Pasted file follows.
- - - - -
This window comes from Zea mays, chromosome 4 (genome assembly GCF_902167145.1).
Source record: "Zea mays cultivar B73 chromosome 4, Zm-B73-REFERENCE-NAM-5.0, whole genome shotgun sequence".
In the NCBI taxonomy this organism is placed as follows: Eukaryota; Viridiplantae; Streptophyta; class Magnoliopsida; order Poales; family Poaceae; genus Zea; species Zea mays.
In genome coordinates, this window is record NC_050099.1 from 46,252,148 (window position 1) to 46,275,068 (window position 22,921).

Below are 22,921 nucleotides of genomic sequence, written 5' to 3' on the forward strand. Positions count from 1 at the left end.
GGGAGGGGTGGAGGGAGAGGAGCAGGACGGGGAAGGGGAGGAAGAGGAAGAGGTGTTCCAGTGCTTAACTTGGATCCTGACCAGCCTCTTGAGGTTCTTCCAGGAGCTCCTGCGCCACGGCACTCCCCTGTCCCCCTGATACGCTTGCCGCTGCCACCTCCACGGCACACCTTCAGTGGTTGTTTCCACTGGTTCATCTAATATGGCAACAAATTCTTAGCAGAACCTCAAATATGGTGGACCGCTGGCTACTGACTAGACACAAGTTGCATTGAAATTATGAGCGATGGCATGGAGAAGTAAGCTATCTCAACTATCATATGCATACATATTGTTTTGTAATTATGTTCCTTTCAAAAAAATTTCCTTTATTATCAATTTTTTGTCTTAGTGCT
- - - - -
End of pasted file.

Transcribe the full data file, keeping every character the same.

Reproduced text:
This window comes from Zea mays, chromosome 4 (genome assembly GCF_902167145.1).
Source record: "Zea mays cultivar B73 chromosome 4, Zm-B73-REFERENCE-NAM-5.0, whole genome shotgun sequence".
In the NCBI taxonomy this organism is placed as follows: Eukaryota; Viridiplantae; Streptophyta; class Magnoliopsida; order Poales; family Poaceae; genus Zea; species Zea mays.
In genome coordinates, this window is record NC_050099.1 from 46,252,148 (window position 1) to 46,275,068 (window position 22,921).

Below are 22,921 nucleotides of genomic sequence, written 5' to 3' on the forward strand. Positions count from 1 at the left end.
GGGAGGGGTGGAGGGAGAGGAGCAGGACGGGGAAGGGGAGGAAGAGGAAGAGGTGTTCCAGTGCTTAACTTGGATCCTGACCAGCCTCTTGAGGTTCTTCCAGGAGCTCCTGCGCCACGGCACTCCCCTGTCCCCCTGATACGCTTGCCGCTGCCACCTCCACGGCACACCTTCAGTGGTTGTTTCCACTGGTTCATCTAATATGGCAACAAATTCTTAGCAGAACCTCAAATATGGTGGACCGCTGGCTACTGACTAGACACAAGTTGCATTGAAATTATGAGCGATGGCATGGAGAAGTAAGCTATCTCAACTATCATATGCATACATATTGTTTTGTAATTATGTTCCTTTCAAAAAAATTTCCTTTATTATCAATTTTTTGTCTTAGTGCT